The team, now designated SG-1 (initially there will be nine exploration teams in all, more will be added later) are planning their next foray through the gate as they try to map out the variety of sites available to them and locate their missing friends. O'Neill asks that Teal'c be allowed to join his team but Gen. Hammond thinks that will be unlikely given that he is the host for a Goa'uld. Unknown to anyone, however, is that O'Neill's close friend, Maj. Charles Kawalsky, leader of SG-2, has been infected by a Goa'uld, an immature version that has not yet taken complete control of the host. Kawalsky is having regular blackouts during which the Goa'uld is trying to return to the gate. An MRI reveals what is wrong but it's unlikely the creature that has fused itself to Kawalsky's spine can be surgically removed. Meanwhile, Col. Kennedy arrives to question Teal'c who has pledged his loyalty to his new world. Written by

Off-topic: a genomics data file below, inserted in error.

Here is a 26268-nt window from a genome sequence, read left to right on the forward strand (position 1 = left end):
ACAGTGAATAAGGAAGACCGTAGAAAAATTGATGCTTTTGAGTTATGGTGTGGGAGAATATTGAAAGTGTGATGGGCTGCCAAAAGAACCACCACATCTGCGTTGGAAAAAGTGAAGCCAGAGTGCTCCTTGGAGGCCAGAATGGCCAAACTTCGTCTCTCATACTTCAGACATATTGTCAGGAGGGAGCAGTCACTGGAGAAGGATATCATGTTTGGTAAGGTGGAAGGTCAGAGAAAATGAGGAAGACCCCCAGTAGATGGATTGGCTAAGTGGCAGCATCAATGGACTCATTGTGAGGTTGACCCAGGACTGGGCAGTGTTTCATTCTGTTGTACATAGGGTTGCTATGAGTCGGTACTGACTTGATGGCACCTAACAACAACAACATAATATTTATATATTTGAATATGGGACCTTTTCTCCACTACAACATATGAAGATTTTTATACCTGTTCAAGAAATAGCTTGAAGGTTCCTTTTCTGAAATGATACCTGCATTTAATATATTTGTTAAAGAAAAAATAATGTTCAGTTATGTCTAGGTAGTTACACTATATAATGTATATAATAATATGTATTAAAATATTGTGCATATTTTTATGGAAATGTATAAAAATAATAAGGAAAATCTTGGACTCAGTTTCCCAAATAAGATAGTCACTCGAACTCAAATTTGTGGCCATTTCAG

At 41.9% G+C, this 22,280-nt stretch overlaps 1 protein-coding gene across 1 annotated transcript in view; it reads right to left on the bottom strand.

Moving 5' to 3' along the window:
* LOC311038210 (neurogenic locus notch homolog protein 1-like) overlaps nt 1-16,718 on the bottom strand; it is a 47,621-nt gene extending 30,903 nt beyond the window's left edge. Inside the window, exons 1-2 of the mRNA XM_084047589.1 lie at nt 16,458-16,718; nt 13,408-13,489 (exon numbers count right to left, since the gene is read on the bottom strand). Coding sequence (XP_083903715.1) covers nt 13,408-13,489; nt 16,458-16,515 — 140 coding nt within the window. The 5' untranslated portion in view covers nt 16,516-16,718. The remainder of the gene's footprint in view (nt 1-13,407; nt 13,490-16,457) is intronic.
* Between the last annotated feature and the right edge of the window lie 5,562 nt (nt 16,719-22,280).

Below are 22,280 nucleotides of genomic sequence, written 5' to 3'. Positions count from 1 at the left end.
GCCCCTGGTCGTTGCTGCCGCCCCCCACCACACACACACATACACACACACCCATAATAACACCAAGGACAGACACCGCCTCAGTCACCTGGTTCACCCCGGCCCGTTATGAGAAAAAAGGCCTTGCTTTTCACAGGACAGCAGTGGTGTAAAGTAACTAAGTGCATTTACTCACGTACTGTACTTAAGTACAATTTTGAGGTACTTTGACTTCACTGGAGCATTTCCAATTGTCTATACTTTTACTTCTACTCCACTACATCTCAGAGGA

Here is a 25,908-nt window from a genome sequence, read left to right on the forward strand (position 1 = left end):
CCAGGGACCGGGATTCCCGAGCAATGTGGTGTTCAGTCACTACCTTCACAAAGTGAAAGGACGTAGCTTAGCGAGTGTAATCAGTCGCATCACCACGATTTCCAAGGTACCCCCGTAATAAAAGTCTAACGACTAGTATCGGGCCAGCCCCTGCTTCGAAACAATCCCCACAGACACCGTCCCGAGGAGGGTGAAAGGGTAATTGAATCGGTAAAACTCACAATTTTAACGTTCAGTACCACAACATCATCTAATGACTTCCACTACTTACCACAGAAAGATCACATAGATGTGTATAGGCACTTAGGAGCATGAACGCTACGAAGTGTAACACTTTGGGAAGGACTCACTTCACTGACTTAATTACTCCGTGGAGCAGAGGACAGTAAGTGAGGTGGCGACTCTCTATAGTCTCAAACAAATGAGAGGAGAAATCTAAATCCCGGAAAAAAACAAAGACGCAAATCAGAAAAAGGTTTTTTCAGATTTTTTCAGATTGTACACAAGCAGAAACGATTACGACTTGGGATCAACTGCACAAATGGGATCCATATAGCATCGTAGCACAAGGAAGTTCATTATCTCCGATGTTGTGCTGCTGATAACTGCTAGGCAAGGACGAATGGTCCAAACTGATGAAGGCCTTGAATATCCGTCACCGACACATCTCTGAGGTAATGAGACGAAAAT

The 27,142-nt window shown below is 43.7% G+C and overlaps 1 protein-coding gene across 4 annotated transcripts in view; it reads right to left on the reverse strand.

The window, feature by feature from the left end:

Did You Know?
There is a scene in which Kawalsky is given a medical scan with his head inside a large ring device - approximately 6ft x 6ft x 2ft. This device is a real medical tomographic device manufactured in the early 1990s in Knoxville TN, USA. This device is a PET (positron emission tomography) medical imaging device - likely a model 953. As the radioisotope undergoes positron emission decay (also known as positive beta decay), it emits a positron, an antiparticle of the electron with opposite charge. Such equipment can actually show unusual biological activity in the body as a 3D volume image. At the same time the 3D medical images in the next scene showing the parasite wrapped around Kawalsky's neck vertebra are at least partly made-up computer animation. See more
The second doctor ordered an MRI; however, the machine used was a CT (CAT) scan. See more
Dr. Daniel Jackson
You don't think the Goa'ulds are sending people through, do you?
Be like bugs on a windshield.
Featured in Stargate SG-1: Politics
Written by Joel Goldsmith See more